Thai Iced Tea Ice Cream

By Chris W.
May 27, 2015
3 Comments


Author Notes: We all love Thai iced tea, so why not make it into an ice cream?Chris W.

Food52 Review: WHO: Chris W. has been a member of the Food52 community for the past two—nearly three!—years.
WHAT: A frozen, creamy version of the classic, earthy Southeast Asian drink.
HOW: Steep Thai tea leaves in a simmering mixture of heavy cream, salt, and milk, then remove the tea leaves and add egg yolks to make a custard. Stir in the vanilla and condensed milk and prepare the ice cream according to your maker's instructions.
WHY WE LOVE IT: Not only does this ice cream taste exactly like its Thai namesake, but it introduced us to a whole new way to flavor our favorite dessert—with tea leaves! And the drink's sweetener works just as well here as it does in a glass—the addition of condensed milk rather than granulated sugar creates a slightly sweet ice cream.
The Editors

Makes: 1 quart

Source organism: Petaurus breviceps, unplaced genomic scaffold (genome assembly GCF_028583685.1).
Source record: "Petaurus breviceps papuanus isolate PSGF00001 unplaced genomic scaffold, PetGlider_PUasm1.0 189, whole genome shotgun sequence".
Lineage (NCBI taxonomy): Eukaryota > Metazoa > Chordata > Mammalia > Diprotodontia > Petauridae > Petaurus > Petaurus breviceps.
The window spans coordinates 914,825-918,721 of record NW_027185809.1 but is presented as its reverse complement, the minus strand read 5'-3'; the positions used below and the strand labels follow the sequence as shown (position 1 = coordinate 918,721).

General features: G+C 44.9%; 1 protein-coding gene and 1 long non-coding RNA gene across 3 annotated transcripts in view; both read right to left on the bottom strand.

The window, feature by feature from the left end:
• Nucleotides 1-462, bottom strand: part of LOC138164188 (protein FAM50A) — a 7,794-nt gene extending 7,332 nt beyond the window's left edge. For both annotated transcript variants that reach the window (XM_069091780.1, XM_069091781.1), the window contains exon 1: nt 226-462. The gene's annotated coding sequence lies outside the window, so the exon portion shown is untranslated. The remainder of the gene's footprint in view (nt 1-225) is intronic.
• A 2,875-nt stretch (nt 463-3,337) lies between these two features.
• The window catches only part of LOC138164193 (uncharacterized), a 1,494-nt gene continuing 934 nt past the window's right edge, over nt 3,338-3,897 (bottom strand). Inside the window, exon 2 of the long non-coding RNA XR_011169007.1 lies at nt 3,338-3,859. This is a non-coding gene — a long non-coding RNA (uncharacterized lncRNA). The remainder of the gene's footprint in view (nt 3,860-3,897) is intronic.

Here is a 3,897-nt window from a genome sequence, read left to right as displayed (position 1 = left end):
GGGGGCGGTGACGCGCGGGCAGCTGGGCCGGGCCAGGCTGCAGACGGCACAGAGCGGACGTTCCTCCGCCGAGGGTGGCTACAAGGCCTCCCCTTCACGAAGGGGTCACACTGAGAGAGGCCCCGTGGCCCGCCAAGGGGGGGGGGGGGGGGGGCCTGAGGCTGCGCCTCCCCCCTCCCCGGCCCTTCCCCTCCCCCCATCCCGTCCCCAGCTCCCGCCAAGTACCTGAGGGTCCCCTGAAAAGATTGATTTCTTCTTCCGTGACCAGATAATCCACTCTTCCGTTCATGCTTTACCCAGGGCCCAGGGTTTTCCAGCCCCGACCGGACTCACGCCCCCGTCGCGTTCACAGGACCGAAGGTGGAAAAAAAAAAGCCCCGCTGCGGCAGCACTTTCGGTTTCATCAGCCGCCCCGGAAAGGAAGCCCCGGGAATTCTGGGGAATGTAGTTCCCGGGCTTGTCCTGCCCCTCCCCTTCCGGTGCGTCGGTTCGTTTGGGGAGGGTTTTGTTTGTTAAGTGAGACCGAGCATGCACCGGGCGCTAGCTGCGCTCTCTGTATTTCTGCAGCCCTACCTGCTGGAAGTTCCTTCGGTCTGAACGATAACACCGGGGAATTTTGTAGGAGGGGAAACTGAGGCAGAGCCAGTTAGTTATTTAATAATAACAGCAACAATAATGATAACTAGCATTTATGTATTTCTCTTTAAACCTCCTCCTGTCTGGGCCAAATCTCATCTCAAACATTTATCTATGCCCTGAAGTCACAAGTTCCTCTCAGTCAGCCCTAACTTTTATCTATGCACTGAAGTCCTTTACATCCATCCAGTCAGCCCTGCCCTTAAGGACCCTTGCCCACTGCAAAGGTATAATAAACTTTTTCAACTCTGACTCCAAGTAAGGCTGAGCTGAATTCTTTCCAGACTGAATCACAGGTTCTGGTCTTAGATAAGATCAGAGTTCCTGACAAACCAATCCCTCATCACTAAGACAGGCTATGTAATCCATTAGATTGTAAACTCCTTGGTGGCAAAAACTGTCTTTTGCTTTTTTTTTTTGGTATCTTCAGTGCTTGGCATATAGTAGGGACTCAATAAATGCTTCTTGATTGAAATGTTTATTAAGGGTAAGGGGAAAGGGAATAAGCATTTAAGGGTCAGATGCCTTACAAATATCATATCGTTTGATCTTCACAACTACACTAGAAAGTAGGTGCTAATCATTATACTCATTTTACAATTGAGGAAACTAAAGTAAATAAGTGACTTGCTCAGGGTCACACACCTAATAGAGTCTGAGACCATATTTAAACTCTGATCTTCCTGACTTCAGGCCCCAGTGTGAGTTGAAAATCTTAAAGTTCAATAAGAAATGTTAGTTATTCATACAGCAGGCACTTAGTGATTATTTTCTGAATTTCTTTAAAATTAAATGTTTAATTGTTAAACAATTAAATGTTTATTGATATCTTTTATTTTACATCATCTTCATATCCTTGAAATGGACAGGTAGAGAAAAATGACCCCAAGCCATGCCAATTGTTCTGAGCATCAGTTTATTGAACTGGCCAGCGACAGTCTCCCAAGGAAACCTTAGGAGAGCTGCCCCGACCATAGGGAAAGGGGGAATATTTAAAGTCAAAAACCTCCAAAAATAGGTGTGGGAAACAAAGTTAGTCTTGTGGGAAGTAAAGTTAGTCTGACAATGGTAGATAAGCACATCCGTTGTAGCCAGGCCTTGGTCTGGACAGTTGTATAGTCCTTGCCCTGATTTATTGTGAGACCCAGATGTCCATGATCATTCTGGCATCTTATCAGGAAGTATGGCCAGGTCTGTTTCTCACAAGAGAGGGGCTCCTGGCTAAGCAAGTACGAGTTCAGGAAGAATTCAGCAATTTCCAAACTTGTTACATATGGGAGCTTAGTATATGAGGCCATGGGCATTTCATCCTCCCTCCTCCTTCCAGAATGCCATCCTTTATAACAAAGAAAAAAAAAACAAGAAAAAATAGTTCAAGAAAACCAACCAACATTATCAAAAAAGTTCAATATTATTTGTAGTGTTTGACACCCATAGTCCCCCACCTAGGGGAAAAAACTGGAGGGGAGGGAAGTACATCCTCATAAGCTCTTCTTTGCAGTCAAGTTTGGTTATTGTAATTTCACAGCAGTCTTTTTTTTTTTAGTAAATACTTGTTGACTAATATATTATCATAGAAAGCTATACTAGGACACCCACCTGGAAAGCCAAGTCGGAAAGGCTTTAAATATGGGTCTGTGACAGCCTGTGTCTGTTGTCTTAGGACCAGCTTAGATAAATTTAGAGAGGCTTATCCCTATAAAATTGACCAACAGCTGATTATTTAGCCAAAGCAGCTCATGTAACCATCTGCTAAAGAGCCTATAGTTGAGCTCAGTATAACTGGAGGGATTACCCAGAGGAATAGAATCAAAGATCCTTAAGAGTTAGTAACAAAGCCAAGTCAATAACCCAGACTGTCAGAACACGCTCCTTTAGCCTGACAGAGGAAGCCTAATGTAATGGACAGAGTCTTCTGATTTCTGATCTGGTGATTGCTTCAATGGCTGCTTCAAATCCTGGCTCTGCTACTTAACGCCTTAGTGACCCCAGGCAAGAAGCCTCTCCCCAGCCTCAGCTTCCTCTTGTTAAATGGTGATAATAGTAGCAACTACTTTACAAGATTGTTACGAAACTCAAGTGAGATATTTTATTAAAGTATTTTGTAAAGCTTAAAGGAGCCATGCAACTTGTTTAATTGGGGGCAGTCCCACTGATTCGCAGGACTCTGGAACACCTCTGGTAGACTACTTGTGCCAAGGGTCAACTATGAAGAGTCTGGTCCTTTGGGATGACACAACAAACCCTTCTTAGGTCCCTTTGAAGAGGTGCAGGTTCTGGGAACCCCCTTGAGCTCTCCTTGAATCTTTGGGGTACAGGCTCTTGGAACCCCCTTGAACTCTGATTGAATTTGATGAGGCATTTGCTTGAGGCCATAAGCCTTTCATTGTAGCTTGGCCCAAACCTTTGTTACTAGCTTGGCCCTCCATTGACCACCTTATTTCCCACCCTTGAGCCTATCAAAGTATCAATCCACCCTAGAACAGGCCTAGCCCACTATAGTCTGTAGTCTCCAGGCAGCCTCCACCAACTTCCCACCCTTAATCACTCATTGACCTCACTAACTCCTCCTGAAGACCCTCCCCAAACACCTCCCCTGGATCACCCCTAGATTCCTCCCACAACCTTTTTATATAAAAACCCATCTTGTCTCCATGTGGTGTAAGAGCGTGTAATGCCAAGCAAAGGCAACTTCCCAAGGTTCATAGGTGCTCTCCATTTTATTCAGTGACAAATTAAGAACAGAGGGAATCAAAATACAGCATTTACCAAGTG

Cook time: 1 hrs 15 min

Ingredients

  • 1 cup heavy cream
  • 1 dash salt
  • 2 cups whole milk or half-and-half
  • 1 cup Thai iced tea leaves (can be found at Asian grocery store)
  • 2 egg yolks
  • 1 teaspoon vanilla
  • 1 (14-ounce) can condensed milk

Directions

  1. In a small saucepan, gently heat heavy cream, salt, and milk mixture with tea until almost simmering, then steep for about 10 to 20 minutes until desired flavor.
  2. Using a slotted spoon, remove the leaves then reheat and make custard by bringing the milk mixture to a low simmer over gentle heat, then, while constantly mixing, add in the yolks. Stir in the vanilla and condensed milk.
  3. Let chill, then freeze according to ice cream maker's instructions.

More Great Recipes:
Ice Cream/Frozen Desserts|Dessert

Reviews (3) Questions (0)

3 Comments

LULULAND August 1, 2018
I know this recipe calls for Thai tea, but I don't live anywhere near an Asian grocery store. Can I use black tea or any other teas?
 
magpiebaker May 10, 2017
Just tried this recipe for the first time. It had good flavor, but came out a too sweet. I ended up leaving melting it and adding more milk, so 2 3/4 cups total, which was still sweet but not overly so. This also has the bonus of upping the yield.
 
magpiebaker May 10, 2017
I should also add that I used a very fine mesh strainer, instead of a slotted spoon, because my tea leaves are pretty small.